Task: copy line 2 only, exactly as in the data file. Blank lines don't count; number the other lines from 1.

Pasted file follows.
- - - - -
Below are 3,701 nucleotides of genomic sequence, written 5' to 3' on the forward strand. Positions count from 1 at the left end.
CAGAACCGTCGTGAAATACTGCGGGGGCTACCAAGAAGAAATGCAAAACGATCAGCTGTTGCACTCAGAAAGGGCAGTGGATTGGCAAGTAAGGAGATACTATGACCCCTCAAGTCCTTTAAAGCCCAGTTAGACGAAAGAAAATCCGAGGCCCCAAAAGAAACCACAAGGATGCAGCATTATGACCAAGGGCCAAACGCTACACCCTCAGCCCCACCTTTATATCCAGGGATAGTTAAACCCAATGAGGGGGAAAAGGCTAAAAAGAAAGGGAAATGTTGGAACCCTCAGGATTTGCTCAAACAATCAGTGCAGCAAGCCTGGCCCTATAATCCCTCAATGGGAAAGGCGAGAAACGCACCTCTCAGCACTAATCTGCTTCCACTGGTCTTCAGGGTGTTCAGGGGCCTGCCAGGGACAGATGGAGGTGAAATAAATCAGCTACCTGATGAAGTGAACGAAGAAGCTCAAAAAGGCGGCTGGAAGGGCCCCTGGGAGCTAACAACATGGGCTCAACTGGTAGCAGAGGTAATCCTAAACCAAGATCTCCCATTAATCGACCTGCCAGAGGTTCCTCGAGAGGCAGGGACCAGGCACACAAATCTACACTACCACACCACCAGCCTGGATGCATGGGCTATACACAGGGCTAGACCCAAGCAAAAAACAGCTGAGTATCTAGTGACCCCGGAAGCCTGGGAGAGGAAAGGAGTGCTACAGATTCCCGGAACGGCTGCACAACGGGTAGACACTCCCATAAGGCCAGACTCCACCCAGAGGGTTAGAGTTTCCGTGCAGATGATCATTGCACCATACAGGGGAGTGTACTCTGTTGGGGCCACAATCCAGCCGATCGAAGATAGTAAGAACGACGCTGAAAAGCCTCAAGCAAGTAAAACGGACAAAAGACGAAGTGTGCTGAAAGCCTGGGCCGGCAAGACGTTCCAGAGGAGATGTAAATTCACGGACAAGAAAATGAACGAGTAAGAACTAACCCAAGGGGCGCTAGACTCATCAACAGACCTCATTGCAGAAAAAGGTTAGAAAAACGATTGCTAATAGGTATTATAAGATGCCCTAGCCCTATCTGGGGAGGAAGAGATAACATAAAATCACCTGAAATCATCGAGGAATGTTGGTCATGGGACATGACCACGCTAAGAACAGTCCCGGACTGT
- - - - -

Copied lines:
CAGAACCGTCGTGAAATACTGCGGGGGCTACCAAGAAGAAATGCAAAACGATCAGCTGTTGCACTCAGAAAGGGCAGTGGATTGGCAAGTAAGGAGATACTATGACCCCTCAAGTCCTTTAAAGCCCAGTTAGACGAAAGAAAATCCGAGGCCCCAAAAGAAACCACAAGGATGCAGCATTATGACCAAGGGCCAAACGCTACACCCTCAGCCCCACCTTTATATCCAGGGATAGTTAAACCCAATGAGGGGGAAAAGGCTAAAAAGAAAGGGAAATGTTGGAACCCTCAGGATTTGCTCAAACAATCAGTGCAGCAAGCCTGGCCCTATAATCCCTCAATGGGAAAGGCGAGAAACGCACCTCTCAGCACTAATCTGCTTCCACTGGTCTTCAGGGTGTTCAGGGGCCTGCCAGGGACAGATGGAGGTGAAATAAATCAGCTACCTGATGAAGTGAACGAAGAAGCTCAAAAAGGCGGCTGGAAGGGCCCCTGGGAGCTAACAACATGGGCTCAACTGGTAGCAGAGGTAATCCTAAACCAAGATCTCCCATTAATCGACCTGCCAGAGGTTCCTCGAGAGGCAGGGACCAGGCACACAAATCTACACTACCACACCACCAGCCTGGATGCATGGGCTATACACAGGGCTAGACCCAAGCAAAAAACAGCTGAGTATCTAGTGACCCCGGAAGCCTGGGAGAGGAAAGGAGTGCTACAGATTCCCGGAACGGCTGCACAACGGGTAGACACTCCCATAAGGCCAGACTCCACCCAGAGGGTTAGAGTTTCCGTGCAGATGATCATTGCACCATACAGGGGAGTGTACTCTGTTGGGGCCACAATCCAGCCGATCGAAGATAGTAAGAACGACGCTGAAAAGCCTCAAGCAAGTAAAACGGACAAAAGACGAAGTGTGCTGAAAGCCTGGGCCGGCAAGACGTTCCAGAGGAGATGTAAATTCACGGACAAGAAAATGAACGAGTAAGAACTAACCCAAGGGGCGCTAGACTCATCAACAGACCTCATTGCAGAAAAAGGTTAGAAAAACGATTGCTAATAGGTATTATAAGATGCCCTAGCCCTATCTGGGGAGGAAGAGATAACATAAAATCACCTGAAATCATCGAGGAATGTTGGTCATGGGACATGACCACGCTAAGAACAGTCCCGGACTGT